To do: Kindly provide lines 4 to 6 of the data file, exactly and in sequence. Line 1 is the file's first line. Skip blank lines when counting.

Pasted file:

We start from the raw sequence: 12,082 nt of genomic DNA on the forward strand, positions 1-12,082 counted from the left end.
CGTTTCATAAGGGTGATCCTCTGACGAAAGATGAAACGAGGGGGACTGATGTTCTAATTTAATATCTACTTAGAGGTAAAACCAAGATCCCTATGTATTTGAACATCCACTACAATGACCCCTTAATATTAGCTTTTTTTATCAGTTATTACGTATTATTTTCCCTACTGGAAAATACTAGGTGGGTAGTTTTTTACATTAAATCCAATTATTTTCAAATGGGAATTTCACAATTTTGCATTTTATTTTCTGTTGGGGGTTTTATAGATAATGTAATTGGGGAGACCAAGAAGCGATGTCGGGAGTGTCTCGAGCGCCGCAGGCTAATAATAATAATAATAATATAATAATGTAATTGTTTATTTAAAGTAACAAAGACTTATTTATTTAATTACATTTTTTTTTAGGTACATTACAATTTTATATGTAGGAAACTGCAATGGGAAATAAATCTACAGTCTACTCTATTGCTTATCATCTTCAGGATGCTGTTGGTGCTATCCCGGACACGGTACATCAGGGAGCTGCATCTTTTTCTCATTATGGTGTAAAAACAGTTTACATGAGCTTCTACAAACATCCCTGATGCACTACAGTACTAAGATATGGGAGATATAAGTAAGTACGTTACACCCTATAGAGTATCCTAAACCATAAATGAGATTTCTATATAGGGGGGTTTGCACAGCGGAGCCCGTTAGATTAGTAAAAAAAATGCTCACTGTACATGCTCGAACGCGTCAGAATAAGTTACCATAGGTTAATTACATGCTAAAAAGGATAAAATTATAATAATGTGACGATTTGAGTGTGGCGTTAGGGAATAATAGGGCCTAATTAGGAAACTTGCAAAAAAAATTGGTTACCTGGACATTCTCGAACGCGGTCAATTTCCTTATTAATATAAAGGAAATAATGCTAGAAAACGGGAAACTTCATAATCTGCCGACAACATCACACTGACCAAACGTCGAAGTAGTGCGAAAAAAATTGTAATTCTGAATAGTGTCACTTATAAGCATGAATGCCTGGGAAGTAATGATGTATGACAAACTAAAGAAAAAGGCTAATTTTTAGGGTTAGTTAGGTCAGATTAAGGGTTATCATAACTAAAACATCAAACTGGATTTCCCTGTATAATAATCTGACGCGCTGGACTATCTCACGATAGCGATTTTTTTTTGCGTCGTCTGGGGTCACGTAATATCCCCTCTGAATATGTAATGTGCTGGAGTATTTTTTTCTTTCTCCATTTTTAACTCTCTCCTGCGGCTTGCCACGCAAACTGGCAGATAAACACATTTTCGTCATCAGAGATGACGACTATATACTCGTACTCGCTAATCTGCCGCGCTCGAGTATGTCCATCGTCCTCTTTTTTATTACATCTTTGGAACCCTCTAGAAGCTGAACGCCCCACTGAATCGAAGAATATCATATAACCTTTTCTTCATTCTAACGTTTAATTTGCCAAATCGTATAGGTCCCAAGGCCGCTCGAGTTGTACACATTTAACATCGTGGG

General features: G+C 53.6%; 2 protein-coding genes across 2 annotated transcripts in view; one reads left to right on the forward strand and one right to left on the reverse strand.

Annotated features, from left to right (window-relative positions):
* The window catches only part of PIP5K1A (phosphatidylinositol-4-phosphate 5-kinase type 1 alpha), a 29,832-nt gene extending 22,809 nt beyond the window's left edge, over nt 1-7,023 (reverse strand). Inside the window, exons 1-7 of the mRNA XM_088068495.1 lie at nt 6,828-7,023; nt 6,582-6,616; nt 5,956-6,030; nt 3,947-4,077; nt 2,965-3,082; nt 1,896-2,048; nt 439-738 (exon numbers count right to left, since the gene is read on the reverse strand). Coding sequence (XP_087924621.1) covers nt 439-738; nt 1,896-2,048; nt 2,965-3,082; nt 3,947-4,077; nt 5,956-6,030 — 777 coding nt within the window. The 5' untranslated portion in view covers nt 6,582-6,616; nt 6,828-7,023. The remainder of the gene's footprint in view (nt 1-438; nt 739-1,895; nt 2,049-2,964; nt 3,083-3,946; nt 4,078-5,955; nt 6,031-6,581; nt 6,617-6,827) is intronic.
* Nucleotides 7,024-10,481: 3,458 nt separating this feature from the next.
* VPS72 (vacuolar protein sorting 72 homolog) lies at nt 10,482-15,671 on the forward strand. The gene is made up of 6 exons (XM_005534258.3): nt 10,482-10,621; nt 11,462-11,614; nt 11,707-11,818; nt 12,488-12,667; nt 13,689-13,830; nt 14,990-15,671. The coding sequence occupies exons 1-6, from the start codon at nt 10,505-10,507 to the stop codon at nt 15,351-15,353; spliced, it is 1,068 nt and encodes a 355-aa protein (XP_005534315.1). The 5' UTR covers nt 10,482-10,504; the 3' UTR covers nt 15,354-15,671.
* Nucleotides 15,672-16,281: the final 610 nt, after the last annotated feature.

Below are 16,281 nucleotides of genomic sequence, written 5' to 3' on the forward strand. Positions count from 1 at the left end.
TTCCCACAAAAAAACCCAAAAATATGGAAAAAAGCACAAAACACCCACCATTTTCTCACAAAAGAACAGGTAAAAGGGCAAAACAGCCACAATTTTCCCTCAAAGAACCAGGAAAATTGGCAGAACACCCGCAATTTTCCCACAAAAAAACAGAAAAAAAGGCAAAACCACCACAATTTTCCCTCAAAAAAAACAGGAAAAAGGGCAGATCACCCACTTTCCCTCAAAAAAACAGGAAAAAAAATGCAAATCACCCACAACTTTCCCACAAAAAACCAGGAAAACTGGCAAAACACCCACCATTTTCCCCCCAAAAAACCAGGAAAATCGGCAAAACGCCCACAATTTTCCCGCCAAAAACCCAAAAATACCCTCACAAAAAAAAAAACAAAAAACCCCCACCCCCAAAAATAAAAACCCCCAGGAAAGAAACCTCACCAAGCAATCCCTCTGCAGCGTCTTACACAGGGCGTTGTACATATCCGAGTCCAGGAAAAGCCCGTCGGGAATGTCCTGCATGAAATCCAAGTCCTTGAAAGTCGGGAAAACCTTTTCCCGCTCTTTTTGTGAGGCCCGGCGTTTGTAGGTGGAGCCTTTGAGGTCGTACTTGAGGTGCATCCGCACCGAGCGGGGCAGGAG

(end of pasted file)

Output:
Annotated features, from left to right (window-relative positions):
* The window catches only part of PIP5K1A (phosphatidylinositol-4-phosphate 5-kinase type 1 alpha), a 29,832-nt gene extending 22,809 nt beyond the window's left edge, over nt 1-7,023 (reverse strand). Inside the window, exons 1-7 of the mRNA XM_088068495.1 lie at nt 6,828-7,023; nt 6,582-6,616; nt 5,956-6,030; nt 3,947-4,077; nt 2,965-3,082; nt 1,896-2,048; nt 439-738 (exon numbers count right to left, since the gene is read on the reverse strand). Coding sequence (XP_087924621.1) covers nt 439-738; nt 1,896-2,048; nt 2,965-3,082; nt 3,947-4,077; nt 5,956-6,030 — 777 coding nt within the window. The 5' untranslated portion in view covers nt 6,582-6,616; nt 6,828-7,023. The remainder of the gene's footprint in view (nt 1-438; nt 739-1,895; nt 2,049-2,964; nt 3,083-3,946; nt 4,078-5,955; nt 6,031-6,581; nt 6,617-6,827) is intronic.
* Nucleotides 7,024-10,481: 3,458 nt separating this feature from the next.